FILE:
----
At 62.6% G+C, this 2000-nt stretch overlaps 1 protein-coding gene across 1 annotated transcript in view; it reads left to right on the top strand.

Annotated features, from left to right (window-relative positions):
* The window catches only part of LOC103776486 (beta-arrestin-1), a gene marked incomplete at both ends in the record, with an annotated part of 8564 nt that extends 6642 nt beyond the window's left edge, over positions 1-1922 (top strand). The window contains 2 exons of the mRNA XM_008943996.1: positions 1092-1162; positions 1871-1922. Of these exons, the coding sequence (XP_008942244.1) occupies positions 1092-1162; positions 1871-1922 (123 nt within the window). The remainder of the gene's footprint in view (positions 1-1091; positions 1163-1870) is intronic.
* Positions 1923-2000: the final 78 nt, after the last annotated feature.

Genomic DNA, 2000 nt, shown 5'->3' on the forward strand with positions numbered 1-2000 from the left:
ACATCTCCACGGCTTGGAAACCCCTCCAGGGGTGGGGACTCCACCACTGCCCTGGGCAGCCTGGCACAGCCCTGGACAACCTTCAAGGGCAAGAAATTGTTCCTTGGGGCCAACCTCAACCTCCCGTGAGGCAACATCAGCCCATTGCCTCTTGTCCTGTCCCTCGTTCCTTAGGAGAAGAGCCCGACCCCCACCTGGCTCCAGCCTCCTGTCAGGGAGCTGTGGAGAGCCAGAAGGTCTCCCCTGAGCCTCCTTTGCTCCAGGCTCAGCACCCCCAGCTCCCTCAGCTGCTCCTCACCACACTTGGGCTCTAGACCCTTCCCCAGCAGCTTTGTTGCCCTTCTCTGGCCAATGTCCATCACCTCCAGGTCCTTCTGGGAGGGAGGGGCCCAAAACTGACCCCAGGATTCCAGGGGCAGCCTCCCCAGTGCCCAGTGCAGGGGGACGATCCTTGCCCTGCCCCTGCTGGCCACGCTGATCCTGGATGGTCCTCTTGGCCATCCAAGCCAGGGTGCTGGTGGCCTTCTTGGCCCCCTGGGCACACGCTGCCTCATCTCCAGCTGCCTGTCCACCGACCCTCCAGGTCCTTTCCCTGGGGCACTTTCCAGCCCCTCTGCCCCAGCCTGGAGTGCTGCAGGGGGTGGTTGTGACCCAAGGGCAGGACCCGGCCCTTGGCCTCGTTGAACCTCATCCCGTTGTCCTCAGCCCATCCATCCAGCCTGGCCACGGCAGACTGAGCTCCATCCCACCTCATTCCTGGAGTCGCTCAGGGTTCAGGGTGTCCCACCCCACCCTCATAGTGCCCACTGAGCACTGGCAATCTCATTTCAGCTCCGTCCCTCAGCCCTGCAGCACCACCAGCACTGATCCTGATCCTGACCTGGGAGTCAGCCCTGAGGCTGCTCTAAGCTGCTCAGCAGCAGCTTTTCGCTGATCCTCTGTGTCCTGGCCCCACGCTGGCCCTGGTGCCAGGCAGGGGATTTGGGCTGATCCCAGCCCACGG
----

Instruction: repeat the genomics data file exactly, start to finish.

At 62.6% G+C, this 2000-nt stretch overlaps 1 protein-coding gene across 1 annotated transcript in view; it reads left to right on the top strand.

Annotated features, from left to right (window-relative positions):
* The window catches only part of LOC103776486 (beta-arrestin-1), a gene marked incomplete at both ends in the record, with an annotated part of 8564 nt that extends 6642 nt beyond the window's left edge, over positions 1-1922 (top strand). The window contains 2 exons of the mRNA XM_008943996.1: positions 1092-1162; positions 1871-1922. Of these exons, the coding sequence (XP_008942244.1) occupies positions 1092-1162; positions 1871-1922 (123 nt within the window). The remainder of the gene's footprint in view (positions 1-1091; positions 1163-1870) is intronic.
* Positions 1923-2000: the final 78 nt, after the last annotated feature.

Genomic DNA, 2000 nt, shown 5'->3' on the forward strand with positions numbered 1-2000 from the left:
ACATCTCCACGGCTTGGAAACCCCTCCAGGGGTGGGGACTCCACCACTGCCCTGGGCAGCCTGGCACAGCCCTGGACAACCTTCAAGGGCAAGAAATTGTTCCTTGGGGCCAACCTCAACCTCCCGTGAGGCAACATCAGCCCATTGCCTCTTGTCCTGTCCCTCGTTCCTTAGGAGAAGAGCCCGACCCCCACCTGGCTCCAGCCTCCTGTCAGGGAGCTGTGGAGAGCCAGAAGGTCTCCCCTGAGCCTCCTTTGCTCCAGGCTCAGCACCCCCAGCTCCCTCAGCTGCTCCTCACCACACTTGGGCTCTAGACCCTTCCCCAGCAGCTTTGTTGCCCTTCTCTGGCCAATGTCCATCACCTCCAGGTCCTTCTGGGAGGGAGGGGCCCAAAACTGACCCCAGGATTCCAGGGGCAGCCTCCCCAGTGCCCAGTGCAGGGGGACGATCCTTGCCCTGCCCCTGCTGGCCACGCTGATCCTGGATGGTCCTCTTGGCCATCCAAGCCAGGGTGCTGGTGGCCTTCTTGGCCCCCTGGGCACACGCTGCCTCATCTCCAGCTGCCTGTCCACCGACCCTCCAGGTCCTTTCCCTGGGGCACTTTCCAGCCCCTCTGCCCCAGCCTGGAGTGCTGCAGGGGGTGGTTGTGACCCAAGGGCAGGACCCGGCCCTTGGCCTCGTTGAACCTCATCCCGTTGTCCTCAGCCCATCCATCCAGCCTGGCCACGGCAGACTGAGCTCCATCCCACCTCATTCCTGGAGTCGCTCAGGGTTCAGGGTGTCCCACCCCACCCTCATAGTGCCCACTGAGCACTGGCAATCTCATTTCAGCTCCGTCCCTCAGCCCTGCAGCACCACCAGCACTGATCCTGATCCTGACCTGGGAGTCAGCCCTGAGGCTGCTCTAAGCTGCTCAGCAGCAGCTTTTCGCTGATCCTCTGTGTCCTGGCCCCACGCTGGCCCTGGTGCCAGGCAGGGGATTTGGGCTGATCCCAGCCCACGG